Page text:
Reflections On The Journey 



Reflections From Faye

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Posted on November 9, 2020 at 7:10 AM Comments comments (0)

Did you know that everything, yes EVERYTHING, was created by God?


Now some of you are going to say that human beings have created many things – like automobiles, computers, etc. While technically that’s true, the book of Genesis states that in the beginning God created the heavens and the earth, so without God nothing we have would exist. It was God who created humans and gave them the ability to think and be creative., and so in my opinion, it was ultimately God who is behind all creation.


And such a creation He made! There are millions of life forms on earth which intertwine in a delicate balance, with just the right combination of sunlight and minerals to allow growth and change. It’s been proven that when one life form is extinguished in an ecosystem, the life balance can shift and cause innumerable other changes.


A recent example is when, several decades ago, government predator control programs had all but eliminated the gray wolf from America’s lower 48 states. Consequently, deer and elk populations increased substantially in Yellowstone National Park. This resulted in overgrazing, particularly of willows and other vegetation important to soil and riverbank structure, leaving the landscape vulnerable to erosion. Without wolves, the entire ecosystem of the park suffered.


But in 1995, everything changed again. When wolves were reintroduced into the park, they not only killed elk, but also changed their prey’s behavior patterns. The herbivores started to avoid areas like valleys and gorges where they could be easily hunted by predators. As a result, those areas began to regenerate, and species such as birds, beavers, mice and bears returned. Plant life once again thrived along the riverbanks and erosion decreased significantly. The stabilization of the riverbanks actually made the rivers and streams change course. With the reintroduction of just a small population of wolves, the landscape of the whole park transformed, and became more like what God had intended the balance to be.


This just goes to show how everything, even predators, is important!


There is a popular song by the artist TobyMac which I really enjoy, titled “Everything.” This song expresses TobyMac’s belief that he sees God in all of creation. I love this thought, and whenever this song airs, I find myself singing along and being uplifted.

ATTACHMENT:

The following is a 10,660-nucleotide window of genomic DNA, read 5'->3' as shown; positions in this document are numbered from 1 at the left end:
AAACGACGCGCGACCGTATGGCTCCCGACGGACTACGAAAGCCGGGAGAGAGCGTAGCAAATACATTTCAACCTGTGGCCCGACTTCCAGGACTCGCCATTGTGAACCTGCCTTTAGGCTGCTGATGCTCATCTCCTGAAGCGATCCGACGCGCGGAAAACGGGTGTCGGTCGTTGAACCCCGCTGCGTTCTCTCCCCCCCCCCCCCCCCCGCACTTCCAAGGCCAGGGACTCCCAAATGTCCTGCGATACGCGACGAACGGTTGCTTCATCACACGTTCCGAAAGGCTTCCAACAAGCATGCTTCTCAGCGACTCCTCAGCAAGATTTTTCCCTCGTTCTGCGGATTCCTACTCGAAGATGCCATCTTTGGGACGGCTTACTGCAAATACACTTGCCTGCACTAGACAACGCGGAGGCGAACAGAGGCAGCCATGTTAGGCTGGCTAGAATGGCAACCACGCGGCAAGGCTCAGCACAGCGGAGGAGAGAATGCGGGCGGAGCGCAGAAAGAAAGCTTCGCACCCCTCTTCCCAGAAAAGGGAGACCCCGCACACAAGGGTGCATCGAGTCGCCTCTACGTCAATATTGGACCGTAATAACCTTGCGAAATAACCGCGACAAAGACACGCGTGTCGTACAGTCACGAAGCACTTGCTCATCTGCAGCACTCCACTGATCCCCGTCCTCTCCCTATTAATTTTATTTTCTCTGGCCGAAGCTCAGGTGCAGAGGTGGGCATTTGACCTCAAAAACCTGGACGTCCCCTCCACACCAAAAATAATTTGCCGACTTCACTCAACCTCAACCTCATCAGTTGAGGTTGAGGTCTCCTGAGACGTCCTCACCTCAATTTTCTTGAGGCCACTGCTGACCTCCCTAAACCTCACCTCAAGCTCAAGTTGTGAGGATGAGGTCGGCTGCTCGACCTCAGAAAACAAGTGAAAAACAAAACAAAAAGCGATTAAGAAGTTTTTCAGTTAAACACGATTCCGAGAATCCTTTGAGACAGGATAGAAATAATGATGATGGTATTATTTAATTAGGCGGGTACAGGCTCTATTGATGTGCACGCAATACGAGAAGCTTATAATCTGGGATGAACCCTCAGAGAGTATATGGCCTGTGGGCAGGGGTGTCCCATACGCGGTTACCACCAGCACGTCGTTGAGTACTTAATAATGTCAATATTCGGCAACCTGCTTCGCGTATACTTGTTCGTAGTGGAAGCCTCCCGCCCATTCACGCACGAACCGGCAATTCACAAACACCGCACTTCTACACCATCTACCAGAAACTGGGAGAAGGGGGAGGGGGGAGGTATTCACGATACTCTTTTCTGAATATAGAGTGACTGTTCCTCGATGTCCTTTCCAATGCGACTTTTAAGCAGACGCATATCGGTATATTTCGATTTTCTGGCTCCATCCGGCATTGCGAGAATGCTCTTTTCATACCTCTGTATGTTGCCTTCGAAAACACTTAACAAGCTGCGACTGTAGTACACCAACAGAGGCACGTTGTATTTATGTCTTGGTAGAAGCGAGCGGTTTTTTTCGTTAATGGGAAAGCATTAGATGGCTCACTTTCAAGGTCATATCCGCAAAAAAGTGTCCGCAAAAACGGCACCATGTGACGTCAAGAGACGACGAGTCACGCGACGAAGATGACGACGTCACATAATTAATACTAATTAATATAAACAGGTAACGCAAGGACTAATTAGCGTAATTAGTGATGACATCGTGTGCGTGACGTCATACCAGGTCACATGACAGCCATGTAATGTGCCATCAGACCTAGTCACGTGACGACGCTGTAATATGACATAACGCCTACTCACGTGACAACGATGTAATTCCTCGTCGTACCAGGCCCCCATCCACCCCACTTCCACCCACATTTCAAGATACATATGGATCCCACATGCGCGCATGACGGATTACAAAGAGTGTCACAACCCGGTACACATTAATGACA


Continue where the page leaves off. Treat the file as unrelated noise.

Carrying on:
Here is the refrain:


I see You in everything, all day

And every beat of my heart keeps reminding me

I see You in every little thing, all day

No matter where I go I know Your love is finding me

I see You in everything

You're all up in everything


In addition to wildlife and plant life, human life is just as important to God’s creation here on earth. He created each and every one of us. And each of us plays some important role in the whole of God’s creation.


I encourage you this week to think about everything that God has created. You may only see a tiny portion of that creation in your own neighborhood, and much of that creation may seem on the surface to be insignificant. But everything is a part of God’s plan, and even the “predators” of the world are necessary for God’s plan. We may not understand exactly how it all works, but God does, and He will ensure His plan works. He will bless us in some way through everything He has created.


Have a blessed Monday!


© 2020



Posted on November 2, 2020 at 7:45 AM Comments comments (0)

For a good part of my adult life, I have spent time volunteering. While working and raising a family, the extra volunteer work was done only when I could reasonably fit it into my schedule. Once my boys grew older, I did things that helped them, like being a scoutmaster for Boy Scouts and teaching Faith Formation. Once the boys were adults I turned to other things, including serving food at a local shelter, packing food for Feed My Starving Children, and helping at church.


When I retired from my full-time job, I had more free time to pursue some different volunteer activities. Some of them were for fun, like acting in plays. But many of my volunteer tasks benefited others. I discovered the joy of weekly Adoration in front of the Blessed Sacrament and praying for one of the priests at our church. I became a Eucharistic Minister both at our masses and for the homebound.


Then this spring Covid hit. Many of my volunteer activities temporarily halted, and I had to be a little more creative to find things to do. Our church set up a calling tree to connect with the older members of our parish, so I got to know a few people as a result of this ministry. I also connected with the sewing group at Church and learned how to make face masks. Once I got the hang of it, I eagerly began to scrounge up elastic, nose bridge pieces and interesting fabric to continue this task on my own. I have lost count of how many masks I have made and donated, but I have learned that during the repetitive sewing task I have a wonderful opportunity to say the rosary – for my family and friends, for the sick and for anyone who needs our prayers.


Thankfully I can now return to my church for mass, Adoration and some of my other volunteer activities. I am also able to bring communion to a few of the people I had visited before. It feels good to know I am helping others.


Scripture encourages us to do good works: Hebrews 13:16 says “Do not neglect to do good and to share what you have, for such sacrifices are pleasing to God.” And Philippians 2:4 states “Let each of you look not only to his own interests, but also to the interests of others.” We are called to help our fellow men and women – no matter who they are.